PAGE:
The father of Impressionism rings in 1925 with the heavy burden of completing his Nympheas: “I had to ask the Beaux Arts to give me more time”
ALS in French, signed “Yours in friendship, Claude Monet,” three pages on two adjoining sheets, 5 x 8, March 3, 1925. Letter to writer Jean Ajalbert. In part (translated): “I ask your pardon for having delayed in answering and thanking you for your book; but I started off the New Year badly, harassed as I was to finish my decoration and deliver it at the time required. I couldn’t think of anything else. And behold the fatal date arrived. And because I was all worn out and in need of rest I had to ask the Beaux Arts to give me more time. I see no possibility of lending you what you ask for. Inquire from Bernheim or Durand.” Monet goes on to add a full-page postscript, signed “C. M.,” which reads, “Everything I’ve just told you will stay between us, isn’t that so. And then I…wanted to ask you if you remember that certain little wine [Rosé] des Riceys we drank at Sacha’s [likely Sacha Guitry who filmed Monet at Giverny] house and I think I remember that it wasn’t bad at all…it would be very nice of you to give me the address.” In fine condition, with several small spots over a few words of text, a brush to last name of signature, as well as a couple brushes to a few letters of text.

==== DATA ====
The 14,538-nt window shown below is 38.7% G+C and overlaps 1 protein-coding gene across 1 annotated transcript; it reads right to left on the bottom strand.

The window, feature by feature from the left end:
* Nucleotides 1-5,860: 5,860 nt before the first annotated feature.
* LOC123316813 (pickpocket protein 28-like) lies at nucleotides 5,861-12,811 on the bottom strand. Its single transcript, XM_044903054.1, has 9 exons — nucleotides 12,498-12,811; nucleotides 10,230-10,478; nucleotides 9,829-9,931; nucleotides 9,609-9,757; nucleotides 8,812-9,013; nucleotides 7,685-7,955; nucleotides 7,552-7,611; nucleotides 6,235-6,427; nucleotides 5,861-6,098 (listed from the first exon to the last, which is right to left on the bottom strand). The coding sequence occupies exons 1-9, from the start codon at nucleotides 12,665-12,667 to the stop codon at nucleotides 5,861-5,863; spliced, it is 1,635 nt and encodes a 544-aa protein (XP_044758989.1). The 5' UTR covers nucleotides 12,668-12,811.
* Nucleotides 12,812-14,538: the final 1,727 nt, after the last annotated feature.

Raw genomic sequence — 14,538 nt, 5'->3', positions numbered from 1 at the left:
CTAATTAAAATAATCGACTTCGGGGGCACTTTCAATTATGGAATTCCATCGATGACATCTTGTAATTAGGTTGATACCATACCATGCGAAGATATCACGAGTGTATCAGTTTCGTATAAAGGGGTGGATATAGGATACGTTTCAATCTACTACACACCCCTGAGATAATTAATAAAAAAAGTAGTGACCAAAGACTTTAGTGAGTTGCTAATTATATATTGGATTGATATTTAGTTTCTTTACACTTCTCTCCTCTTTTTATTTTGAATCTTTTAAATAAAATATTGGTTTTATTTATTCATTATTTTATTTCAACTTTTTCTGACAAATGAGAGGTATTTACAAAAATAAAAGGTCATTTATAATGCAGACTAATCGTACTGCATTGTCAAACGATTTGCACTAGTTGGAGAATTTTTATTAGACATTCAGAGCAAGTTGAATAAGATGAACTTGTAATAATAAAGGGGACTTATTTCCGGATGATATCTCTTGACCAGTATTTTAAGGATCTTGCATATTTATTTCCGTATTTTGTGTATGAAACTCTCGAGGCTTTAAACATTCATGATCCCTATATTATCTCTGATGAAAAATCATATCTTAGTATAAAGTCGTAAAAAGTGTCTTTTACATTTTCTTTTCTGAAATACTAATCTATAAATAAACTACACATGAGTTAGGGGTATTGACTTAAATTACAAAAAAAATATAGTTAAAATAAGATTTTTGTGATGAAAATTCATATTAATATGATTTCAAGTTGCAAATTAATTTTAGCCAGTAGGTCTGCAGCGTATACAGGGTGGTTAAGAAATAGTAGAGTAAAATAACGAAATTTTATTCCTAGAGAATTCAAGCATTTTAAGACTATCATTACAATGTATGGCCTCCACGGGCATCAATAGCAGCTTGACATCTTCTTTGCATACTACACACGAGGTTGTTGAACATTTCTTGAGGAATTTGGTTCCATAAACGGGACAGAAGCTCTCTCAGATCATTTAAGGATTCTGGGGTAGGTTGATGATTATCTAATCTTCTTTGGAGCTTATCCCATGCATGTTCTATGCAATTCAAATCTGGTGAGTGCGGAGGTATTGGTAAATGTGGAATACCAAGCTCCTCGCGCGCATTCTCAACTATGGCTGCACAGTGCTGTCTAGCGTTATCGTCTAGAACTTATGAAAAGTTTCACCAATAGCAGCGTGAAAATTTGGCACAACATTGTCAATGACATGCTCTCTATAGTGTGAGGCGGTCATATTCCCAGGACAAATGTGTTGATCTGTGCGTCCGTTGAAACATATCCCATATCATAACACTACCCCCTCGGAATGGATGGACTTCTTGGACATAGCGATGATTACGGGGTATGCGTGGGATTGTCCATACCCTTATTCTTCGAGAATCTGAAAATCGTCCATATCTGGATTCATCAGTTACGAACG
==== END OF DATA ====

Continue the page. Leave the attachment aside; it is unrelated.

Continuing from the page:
In the spring of 1922, Monet agreed to donate his Nymphéas (Water Lilies) series to the French government to be housed in redesigned, oval rooms at the Musee de l’Orangerie. After working with the Louvre’s head architect on the plans for the new space—natural light, plain, curved walls, and sparse interior decoration—the artist’s cataracts made it impossible for him to meet the project’s deadline of 1924. Recovering from a surgery that completely changed his vision (removing the reddish tint that had prevailed in his sight, and his paintings, for the last several years), he was forced to push back the delivery of the series. It would not make its way to the museum until after his death in 1926, finally opening to the public in May of 1927. Regretfully declining friend and art critic Jean Ajalbert’s request for a few pieces of work, Monet directs him to “Bernheim or Durand,” of Bernheim-Jeune and Durand-Ruel galleries, the two major handlers of his work, to fulfill his needs. A magnificent letter from Monet’s final year, working through one of his finest and most famous series. Pre-certified John Reznikoff/PSA/DNA and RR Auction COA.